Depression: A Personal Journey
When people hear the words depression, or Bi-polar, a lot of misconceptions come to mind. Crazy, made up, dangerous, suicidal are some of the main ones. Depression is not a figment of ones imagination, nor is it usually something one can change without help. I have heard it all, go fishing, be happy, do this or that, or a variety of other "solutions".
Depression is very real, and not only does it affect your own health, it can affect your job, your home life, relationships, finances, and many other aspects of your life. Depression can be triggered by a variety of reasons, and it is best to utilize not only a psychiatrist, but your own personal physician as well. One to help you with diagnosing your mental well being, and the other to check you for chemical imbalances. Lack of certain vitamins can lend to depression, or worsen it, such as Vitamin D. Studies have shown that people with lower amounts of Vitamin D can suffer from worse depression then those with normal levels, due to the inability to handle stress.
Stress and depression go hand in hand a lot of times, with one feeding off the other. Sometimes it begins as job related stress, that leads to depression, which leads to lack of interest in other things, which leads to more stress, which then just causes an emotional roller coaster in which you feel you have no control over anything.
To recover from depression, you must get help. Your doctor will take a blood sample(several actually) and begin looking for medical or chemical imbalances. Your psychiatrist will begin a verbal exploration to get to the bottom of your problems. These can actually cause a lot of stress in the beginning, as things you have ignored are brought to light and they psychiatrist helps you face and over come them.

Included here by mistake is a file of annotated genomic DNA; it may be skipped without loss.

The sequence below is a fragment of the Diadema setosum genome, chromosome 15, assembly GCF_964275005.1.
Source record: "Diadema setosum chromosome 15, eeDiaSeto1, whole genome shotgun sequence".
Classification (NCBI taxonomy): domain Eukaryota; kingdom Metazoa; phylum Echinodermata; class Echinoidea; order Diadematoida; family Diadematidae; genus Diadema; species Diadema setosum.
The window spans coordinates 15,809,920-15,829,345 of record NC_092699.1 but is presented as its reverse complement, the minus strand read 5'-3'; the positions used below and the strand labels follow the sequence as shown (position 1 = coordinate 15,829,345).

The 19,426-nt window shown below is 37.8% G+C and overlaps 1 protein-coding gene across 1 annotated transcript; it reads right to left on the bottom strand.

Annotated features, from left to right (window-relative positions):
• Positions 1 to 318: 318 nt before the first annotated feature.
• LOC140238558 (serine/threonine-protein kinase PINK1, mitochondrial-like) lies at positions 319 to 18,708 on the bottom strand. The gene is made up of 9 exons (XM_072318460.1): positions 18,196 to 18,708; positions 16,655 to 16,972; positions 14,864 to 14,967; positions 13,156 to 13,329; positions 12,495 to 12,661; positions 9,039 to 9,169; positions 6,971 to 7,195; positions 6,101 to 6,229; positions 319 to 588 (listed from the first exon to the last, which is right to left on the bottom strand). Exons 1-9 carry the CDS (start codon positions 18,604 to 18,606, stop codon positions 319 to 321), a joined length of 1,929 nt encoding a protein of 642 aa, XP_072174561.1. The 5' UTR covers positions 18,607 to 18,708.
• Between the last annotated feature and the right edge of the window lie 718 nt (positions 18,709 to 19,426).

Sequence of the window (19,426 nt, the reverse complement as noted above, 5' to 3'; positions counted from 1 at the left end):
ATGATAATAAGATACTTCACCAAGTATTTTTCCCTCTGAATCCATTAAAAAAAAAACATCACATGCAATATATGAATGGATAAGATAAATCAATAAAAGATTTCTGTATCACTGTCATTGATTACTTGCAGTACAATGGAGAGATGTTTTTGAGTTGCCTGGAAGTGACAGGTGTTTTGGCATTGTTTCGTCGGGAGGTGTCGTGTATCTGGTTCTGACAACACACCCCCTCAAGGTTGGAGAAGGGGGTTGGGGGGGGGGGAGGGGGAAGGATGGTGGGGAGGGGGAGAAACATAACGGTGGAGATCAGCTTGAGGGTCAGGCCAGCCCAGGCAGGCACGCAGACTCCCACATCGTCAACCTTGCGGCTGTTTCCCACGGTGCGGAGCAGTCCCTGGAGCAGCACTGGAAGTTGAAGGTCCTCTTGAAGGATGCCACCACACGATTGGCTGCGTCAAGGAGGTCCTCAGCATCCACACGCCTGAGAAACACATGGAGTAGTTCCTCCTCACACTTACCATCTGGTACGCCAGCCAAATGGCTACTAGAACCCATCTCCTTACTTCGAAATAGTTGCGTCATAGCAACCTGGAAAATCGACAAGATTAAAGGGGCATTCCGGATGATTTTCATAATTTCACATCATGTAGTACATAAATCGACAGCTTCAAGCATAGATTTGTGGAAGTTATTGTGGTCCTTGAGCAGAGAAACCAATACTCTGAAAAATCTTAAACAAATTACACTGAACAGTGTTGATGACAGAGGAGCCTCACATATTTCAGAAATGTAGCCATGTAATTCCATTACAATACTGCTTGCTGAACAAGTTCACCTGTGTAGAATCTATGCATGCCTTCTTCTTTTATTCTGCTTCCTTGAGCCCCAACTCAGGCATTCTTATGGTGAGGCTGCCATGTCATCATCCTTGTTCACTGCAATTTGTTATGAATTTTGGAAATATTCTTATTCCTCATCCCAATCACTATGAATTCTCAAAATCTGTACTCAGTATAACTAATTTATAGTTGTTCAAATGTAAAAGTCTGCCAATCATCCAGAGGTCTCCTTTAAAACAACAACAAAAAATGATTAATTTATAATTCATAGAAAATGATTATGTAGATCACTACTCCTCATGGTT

Once the doctor has the lab results back, they will work with the psychiatrist to come up with a prescription plan that should be suited for you. In my case I am taking 3 daily medications, and 1 that is used when needed for anxiety attacks. The trial and error period of getting the drugs right, the dosage right can be rough, but communicate everything you feel and experience with your doctors. Anti-depressants are one of the few drug types that can actually worsen symptoms.
Some things I do to lesson and try and cope with my depression are listed below.
- Write: I write a lot. Poetry, fiction, anything that gets the thoughts coming out of the head and clearing space
- Exercise: Daily you need some form of exercise to help the blood circulate, to get the good endorphins flowing, and to avoid gaining weight while dealing with the depression.
- Stress Chart: This really helped me and my psychiatrist understand what was going on with me. I created a stress chart by putting myself at the center, identifying the areas of stress in my life, and what caused stress in those particular areas. Naturally the more I wrote, the more depressed I got, but once identified, they can be rectified.
- Mediation/Prayer: Try to have some quiet time daily to either pray or meditate, or both. Keep no thoughts in your head, find somewhere nice and quiet to do so, and just let it go.
- Identification: Learn your body and your moods. Find out where and when you began to slip one way or the other, what may happen that causes you to get more depressed, or even happier.
Depression is a disease, and should be treated as such. Do not ignore it, do not hope it will go away on its own, get the help you need, not only for yourself, but your family and friends. Life is too short to stay depressed all the time.